Florida Gov. Scott says he didn’t serve in Navy ‘to defend neo-Nazis’


Florida’s governor and attorney general, both strong supporters of President Donald Trump, decried racism and groups such as the Ku Klux Klan and neo-Nazis as reverberations continued Wednesday across the country after a deadly weekend in Charlottesville, Va.

“I served in the Navy. My dad served in the Second World War,” Gov. Rick Scott said. “I didn’t serve to defend neo-Nazis.”

Pam Bondi, meanwhile, expressed support for a decision Wednesday by University of Florida President Kent Fuchs to deny a request to allow white nationalist leader Richard Spencer to speak on the Gainesville campus next month. Fuchs pointed to safety concerns.

“Of course, we all believe in the First Amendment, but his priority as president of the University of Florida is to protect the students that go to that school,” Bondi said. “That’s why I think that’s very important.”

Scott and Bondi, however, kept their distance from a controversy about statements Trump made after members of the “alt-right” rallied in Charlottesville, leading to clashes with counter-protesters.

The governor said he was disgusted by what took place in Charlottesville and said a white supremacist “murdered” a woman by driving a car into a crowd of counter-protesters. Scott noted that the woman, Heather Heyer, 32, was about the same age as one of his daughters.

“There is no place in our country for racism, bigotry, the KKK, neo-Nazis, white supremacists,” Scott said. He added: “There is no moral equivalence between the two sides.”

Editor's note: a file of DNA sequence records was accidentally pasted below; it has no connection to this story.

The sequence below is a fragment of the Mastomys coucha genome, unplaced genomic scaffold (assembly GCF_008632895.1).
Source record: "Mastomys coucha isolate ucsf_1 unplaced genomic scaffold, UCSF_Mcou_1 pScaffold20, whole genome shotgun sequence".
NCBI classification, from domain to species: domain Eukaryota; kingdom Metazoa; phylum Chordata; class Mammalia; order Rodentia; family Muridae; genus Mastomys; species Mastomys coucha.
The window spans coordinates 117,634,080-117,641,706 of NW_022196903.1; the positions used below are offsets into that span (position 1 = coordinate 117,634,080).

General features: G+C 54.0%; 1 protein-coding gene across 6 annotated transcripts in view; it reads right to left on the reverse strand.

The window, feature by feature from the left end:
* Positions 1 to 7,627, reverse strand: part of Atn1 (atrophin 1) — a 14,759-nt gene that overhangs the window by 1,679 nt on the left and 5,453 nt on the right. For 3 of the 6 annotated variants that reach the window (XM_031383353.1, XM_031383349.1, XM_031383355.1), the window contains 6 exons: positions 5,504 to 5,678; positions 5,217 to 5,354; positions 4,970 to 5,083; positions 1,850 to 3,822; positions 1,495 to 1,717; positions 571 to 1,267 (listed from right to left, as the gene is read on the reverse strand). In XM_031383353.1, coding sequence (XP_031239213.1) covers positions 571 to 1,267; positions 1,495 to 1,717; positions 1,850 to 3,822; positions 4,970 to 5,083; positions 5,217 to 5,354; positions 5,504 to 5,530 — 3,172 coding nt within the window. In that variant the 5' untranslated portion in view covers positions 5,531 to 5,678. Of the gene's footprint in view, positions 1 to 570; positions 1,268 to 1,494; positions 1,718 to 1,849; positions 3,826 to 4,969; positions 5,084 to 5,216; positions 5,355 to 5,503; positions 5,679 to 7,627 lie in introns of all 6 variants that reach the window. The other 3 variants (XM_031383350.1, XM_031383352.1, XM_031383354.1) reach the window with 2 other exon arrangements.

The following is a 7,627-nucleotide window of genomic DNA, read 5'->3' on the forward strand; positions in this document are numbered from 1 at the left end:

Scott said he would urge everyone, including the president, to focus on unity. But when asked about a Trump comment referring to “some very fine people on both sides,” Scott said that is a matter for the president.

“You can ask President Trump what he said. I’ve been clear,” Scott said.

Bondi said her office on Tuesday secured the convictions of two members of the Traditionalist American Knights of the Ku Klux Klan who had worked as state correctional officers. The men were accused of plotting to kill a former inmate who is black.

“Racism is alive and thriving in our state and country, and it will not be tolerated,” Bondi said.

Bondi said she intends to make her opinions clear the next time she speaks to Trump. But Bondi, who said she continues to support Trump on economic and health-care issues, noted that Trump isn’t easily swayed in his views.

“Nobody is going to tell him what to do, I think everyone knows that. He’s his own man,” Bondi said. “If I talk to him, I’ll find out what his thoughts were when he said it. But I haven’t talked to him.”



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